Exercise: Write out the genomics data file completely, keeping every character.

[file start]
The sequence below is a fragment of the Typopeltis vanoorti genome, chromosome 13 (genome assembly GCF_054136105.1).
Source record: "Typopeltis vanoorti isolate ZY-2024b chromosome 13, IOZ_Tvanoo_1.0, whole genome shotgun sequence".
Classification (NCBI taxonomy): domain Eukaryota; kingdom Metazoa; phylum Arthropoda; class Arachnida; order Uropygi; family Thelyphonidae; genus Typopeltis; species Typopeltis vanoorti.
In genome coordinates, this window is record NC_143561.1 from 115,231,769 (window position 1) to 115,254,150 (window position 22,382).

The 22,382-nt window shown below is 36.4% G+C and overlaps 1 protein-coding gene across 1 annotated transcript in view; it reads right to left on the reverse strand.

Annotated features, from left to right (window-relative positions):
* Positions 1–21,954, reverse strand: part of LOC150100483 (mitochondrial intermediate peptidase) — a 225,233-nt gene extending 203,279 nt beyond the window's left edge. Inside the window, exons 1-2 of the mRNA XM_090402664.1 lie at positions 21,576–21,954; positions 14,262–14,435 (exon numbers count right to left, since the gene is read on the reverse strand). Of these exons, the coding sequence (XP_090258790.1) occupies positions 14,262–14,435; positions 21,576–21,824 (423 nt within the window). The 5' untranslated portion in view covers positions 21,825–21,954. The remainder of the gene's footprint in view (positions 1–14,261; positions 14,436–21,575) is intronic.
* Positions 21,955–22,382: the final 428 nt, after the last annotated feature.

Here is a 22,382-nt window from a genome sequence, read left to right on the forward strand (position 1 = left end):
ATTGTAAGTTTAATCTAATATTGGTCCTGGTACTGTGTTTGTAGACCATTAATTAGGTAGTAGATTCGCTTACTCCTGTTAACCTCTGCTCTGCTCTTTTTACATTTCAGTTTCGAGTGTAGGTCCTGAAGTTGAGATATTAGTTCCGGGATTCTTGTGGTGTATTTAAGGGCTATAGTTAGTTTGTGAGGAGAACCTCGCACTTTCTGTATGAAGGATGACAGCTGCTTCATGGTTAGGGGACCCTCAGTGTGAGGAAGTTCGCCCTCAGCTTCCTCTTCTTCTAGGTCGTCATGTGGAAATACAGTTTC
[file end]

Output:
The sequence below is a fragment of the Typopeltis vanoorti genome, chromosome 13 (genome assembly GCF_054136105.1).
Source record: "Typopeltis vanoorti isolate ZY-2024b chromosome 13, IOZ_Tvanoo_1.0, whole genome shotgun sequence".
Classification (NCBI taxonomy): domain Eukaryota; kingdom Metazoa; phylum Arthropoda; class Arachnida; order Uropygi; family Thelyphonidae; genus Typopeltis; species Typopeltis vanoorti.
In genome coordinates, this window is record NC_143561.1 from 115,231,769 (window position 1) to 115,254,150 (window position 22,382).

The 22,382-nt window shown below is 36.4% G+C and overlaps 1 protein-coding gene across 1 annotated transcript in view; it reads right to left on the reverse strand.

Annotated features, from left to right (window-relative positions):
* Positions 1–21,954, reverse strand: part of LOC150100483 (mitochondrial intermediate peptidase) — a 225,233-nt gene extending 203,279 nt beyond the window's left edge. Inside the window, exons 1-2 of the mRNA XM_090402664.1 lie at positions 21,576–21,954; positions 14,262–14,435 (exon numbers count right to left, since the gene is read on the reverse strand). Of these exons, the coding sequence (XP_090258790.1) occupies positions 14,262–14,435; positions 21,576–21,824 (423 nt within the window). The 5' untranslated portion in view covers positions 21,825–21,954. The remainder of the gene's footprint in view (positions 1–14,261; positions 14,436–21,575) is intronic.
* Positions 21,955–22,382: the final 428 nt, after the last annotated feature.

Here is a 22,382-nt window from a genome sequence, read left to right on the forward strand (position 1 = left end):
ATTGTAAGTTTAATCTAATATTGGTCCTGGTACTGTGTTTGTAGACCATTAATTAGGTAGTAGATTCGCTTACTCCTGTTAACCTCTGCTCTGCTCTTTTTACATTTCAGTTTCGAGTGTAGGTCCTGAAGTTGAGATATTAGTTCCGGGATTCTTGTGGTGTATTTAAGGGCTATAGTTAGTTTGTGAGGAGAACCTCGCACTTTCTGTATGAAGGATGACAGCTGCTTCATGGTTAGGGGACCCTCAGTGTGAGGAAGTTCGCCCTCAGCTTCCTCTTCTTCTAGGTCGTCATGTGGAAATACAGTTTC